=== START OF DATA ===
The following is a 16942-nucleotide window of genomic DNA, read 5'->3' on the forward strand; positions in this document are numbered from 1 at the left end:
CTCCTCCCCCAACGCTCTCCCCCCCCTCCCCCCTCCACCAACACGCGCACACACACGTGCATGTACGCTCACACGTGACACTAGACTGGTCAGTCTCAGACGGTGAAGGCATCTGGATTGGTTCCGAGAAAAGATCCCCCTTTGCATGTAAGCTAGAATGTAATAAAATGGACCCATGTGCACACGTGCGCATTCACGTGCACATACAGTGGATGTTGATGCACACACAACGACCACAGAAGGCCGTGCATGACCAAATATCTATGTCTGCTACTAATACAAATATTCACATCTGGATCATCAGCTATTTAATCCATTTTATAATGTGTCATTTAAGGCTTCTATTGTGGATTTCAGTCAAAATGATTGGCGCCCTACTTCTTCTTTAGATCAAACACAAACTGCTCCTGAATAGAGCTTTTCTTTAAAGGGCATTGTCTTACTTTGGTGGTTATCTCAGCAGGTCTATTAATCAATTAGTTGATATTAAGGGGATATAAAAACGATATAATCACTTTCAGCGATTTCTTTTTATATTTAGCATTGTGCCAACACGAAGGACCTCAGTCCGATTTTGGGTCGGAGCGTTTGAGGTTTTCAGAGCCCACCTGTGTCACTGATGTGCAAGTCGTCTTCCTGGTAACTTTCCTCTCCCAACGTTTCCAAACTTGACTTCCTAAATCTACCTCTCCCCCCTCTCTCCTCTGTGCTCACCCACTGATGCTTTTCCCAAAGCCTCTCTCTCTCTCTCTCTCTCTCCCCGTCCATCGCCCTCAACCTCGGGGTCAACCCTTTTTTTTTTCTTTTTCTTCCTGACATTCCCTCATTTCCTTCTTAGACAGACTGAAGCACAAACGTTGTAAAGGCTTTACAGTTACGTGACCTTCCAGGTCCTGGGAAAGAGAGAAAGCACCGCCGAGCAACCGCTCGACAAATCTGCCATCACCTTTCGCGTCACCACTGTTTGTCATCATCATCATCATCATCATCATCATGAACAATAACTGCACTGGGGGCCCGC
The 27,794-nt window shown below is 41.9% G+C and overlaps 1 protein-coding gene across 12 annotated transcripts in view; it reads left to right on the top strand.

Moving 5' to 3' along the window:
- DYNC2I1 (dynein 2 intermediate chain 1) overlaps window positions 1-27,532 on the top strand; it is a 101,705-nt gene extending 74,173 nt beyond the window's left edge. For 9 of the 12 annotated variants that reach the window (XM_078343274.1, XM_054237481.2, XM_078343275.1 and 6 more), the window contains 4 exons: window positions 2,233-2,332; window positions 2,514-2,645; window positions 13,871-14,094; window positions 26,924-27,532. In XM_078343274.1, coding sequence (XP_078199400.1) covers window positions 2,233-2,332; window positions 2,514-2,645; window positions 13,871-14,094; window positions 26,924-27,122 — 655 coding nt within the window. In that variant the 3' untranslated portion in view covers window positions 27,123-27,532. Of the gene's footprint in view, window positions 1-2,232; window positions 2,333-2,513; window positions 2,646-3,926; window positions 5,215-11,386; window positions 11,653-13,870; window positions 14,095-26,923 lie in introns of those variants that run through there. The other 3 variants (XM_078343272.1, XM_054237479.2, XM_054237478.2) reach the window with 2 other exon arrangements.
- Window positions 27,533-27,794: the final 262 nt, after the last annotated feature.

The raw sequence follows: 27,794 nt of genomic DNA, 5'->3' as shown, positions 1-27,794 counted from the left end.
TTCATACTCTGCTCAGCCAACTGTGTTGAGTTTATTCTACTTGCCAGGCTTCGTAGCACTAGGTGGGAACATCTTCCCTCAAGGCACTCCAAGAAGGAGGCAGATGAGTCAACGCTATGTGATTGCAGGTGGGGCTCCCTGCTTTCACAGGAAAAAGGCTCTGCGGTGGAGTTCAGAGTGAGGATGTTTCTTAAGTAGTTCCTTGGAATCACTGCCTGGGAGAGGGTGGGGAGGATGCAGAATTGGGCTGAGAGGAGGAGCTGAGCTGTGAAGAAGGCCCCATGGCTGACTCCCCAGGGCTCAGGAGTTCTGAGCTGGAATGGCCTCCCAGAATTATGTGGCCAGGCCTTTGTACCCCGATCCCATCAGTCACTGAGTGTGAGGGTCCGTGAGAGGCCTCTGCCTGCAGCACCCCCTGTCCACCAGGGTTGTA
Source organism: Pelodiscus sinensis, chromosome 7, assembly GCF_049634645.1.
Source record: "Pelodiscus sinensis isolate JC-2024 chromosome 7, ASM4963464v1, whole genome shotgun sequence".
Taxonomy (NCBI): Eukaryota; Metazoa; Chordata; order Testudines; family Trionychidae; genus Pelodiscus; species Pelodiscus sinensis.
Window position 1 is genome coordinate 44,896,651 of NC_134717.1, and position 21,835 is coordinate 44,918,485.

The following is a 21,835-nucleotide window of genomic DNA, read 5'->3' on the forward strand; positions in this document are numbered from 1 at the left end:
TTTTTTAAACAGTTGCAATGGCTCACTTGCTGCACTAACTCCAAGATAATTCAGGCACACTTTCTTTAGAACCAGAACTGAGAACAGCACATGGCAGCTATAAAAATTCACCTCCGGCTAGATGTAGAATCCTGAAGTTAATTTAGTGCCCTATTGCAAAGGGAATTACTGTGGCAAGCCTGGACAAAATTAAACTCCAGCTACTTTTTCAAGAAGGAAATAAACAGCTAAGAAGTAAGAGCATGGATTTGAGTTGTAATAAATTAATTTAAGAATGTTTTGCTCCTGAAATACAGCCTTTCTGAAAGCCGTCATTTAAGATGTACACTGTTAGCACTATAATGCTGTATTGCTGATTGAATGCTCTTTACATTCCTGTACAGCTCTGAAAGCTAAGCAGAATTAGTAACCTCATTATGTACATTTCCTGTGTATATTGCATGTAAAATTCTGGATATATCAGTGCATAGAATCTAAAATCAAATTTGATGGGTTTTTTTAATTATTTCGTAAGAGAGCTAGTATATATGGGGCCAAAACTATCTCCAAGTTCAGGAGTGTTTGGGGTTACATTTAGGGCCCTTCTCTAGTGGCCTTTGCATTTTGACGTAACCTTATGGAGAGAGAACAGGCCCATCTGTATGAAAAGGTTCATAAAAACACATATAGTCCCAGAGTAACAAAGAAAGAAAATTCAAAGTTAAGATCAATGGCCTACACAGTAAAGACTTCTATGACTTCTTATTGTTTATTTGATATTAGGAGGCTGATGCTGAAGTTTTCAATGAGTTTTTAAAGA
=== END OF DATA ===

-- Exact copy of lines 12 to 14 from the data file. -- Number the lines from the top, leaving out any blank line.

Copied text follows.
Window position 1 is genome coordinate 44,896,651 of NC_134717.1, and position 21,835 is coordinate 44,918,485.

The following is a 21,835-nucleotide window of genomic DNA, read 5'->3' on the forward strand; positions in this document are numbered from 1 at the left end:
TTTTTTAAACAGTTGCAATGGCTCACTTGCTGCACTAACTCCAAGATAATTCAGGCACACTTTCTTTAGAACCAGAACTGAGAACAGCACATGGCAGCTATAAAAATTCACCTCCGGCTAGATGTAGAATCCTGAAGTTAATTTAGTGCCCTATTGCAAAGGGAATTACTGTGGCAAGCCTGGACAAAATTAAACTCCAGCTACTTTTTCAAGAAGGAAATAAACAGCTAAGAAGTAAGAGCATGGATTTGAGTTGTAATAAATTAATTTAAGAATGTTTTGCTCCTGAAATACAGCCTTTCTGAAAGCCGTCATTTAAGATGTACACTGTTAGCACTATAATGCTGTATTGCTGATTGAATGCTCTTTACATTCCTGTACAGCTCTGAAAGCTAAGCAGAATTAGTAACCTCATTATGTACATTTCCTGTGTATATTGCATGTAAAATTCTGGATATATCAGTGCATAGAATCTAAAATCAAATTTGATGGGTTTTTTTAATTATTTCGTAAGAGAGCTAGTATATATGGGGCCAAAACTATCTCCAAGTTCAGGAGTGTTTGGGGTTACATTTAGGGCCCTTCTCTAGTGGCCTTTGCATTTTGACGTAACCTTATGGAGAGAGAACAGGCCCATCTGTATGAAAAGGTTCATAAAAACACATATAGTCCCAGAGTAACAAAGAAAGAAAATTCAAAGTTAAGATCAATGGCCTACACAGTAAAGACTTCTATGACTTCTTATTGTTTATTTGATATTAGGAGGCTGATGCTGAAGTTTTCAATGAGTTTTTAAAGA